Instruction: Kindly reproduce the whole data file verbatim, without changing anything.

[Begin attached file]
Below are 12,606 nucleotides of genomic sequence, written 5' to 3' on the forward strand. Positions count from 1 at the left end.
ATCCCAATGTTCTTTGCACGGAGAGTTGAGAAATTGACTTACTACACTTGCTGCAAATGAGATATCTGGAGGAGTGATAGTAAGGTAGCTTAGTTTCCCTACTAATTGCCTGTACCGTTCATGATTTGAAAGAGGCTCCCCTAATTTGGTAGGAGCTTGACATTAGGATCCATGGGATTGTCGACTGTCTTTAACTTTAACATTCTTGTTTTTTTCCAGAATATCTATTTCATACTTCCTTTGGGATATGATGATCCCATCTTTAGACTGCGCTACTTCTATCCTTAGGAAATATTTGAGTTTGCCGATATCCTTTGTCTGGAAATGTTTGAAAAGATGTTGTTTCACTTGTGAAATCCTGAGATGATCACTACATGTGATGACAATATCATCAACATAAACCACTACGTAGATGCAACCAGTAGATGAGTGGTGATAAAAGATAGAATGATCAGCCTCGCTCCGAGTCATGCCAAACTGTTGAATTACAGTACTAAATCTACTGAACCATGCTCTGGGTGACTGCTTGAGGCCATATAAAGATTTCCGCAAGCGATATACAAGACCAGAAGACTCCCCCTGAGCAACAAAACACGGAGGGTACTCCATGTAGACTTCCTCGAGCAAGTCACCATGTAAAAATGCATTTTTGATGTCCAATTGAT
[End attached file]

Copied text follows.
Below are 12,606 nucleotides of genomic sequence, written 5' to 3' on the forward strand. Positions count from 1 at the left end.
ATCCCAATGTTCTTTGCACGGAGAGTTGAGAAATTGACTTACTACACTTGCTGCAAATGAGATATCTGGAGGAGTGATAGTAAGGTAGCTTAGTTTCCCTACTAATTGCCTGTACCGTTCATGATTTGAAAGAGGCTCCCCTAATTTGGTAGGAGCTTGACATTAGGATCCATGGGATTGTCGACTGTCTTTAACTTTAACATTCTTGTTTTTTTCCAGAATATCTATTTCATACTTCCTTTGGGATATGATGATCCCATCTTTAGACTGCGCTACTTCTATCCTTAGGAAATATTTGAGTTTGCCGATATCCTTTGTCTGGAAATGTTTGAAAAGATGTTGTTTCACTTGTGAAATCCTGAGATGATCACTACATGTGATGACAATATCATCAACATAAACCACTACGTAGATGCAACCAGTAGATGAGTGGTGATAAAAGATAGAATGATCAGCCTCGCTCCGAGTCATGCCAAACTGTTGAATTACAGTACTAAATCTACTGAACCATGCTCTGGGTGACTGCTTGAGGCCATATAAAGATTTCCGCAAGCGATATACAAGACCAGAAGACTCCCCCTGAGCAACAAAACACGGAGGGTACTCCATGTAGACTTCCTCGAGCAAGTCACCATGTAAAAATGCATTTTTGATGTCCAATTGAT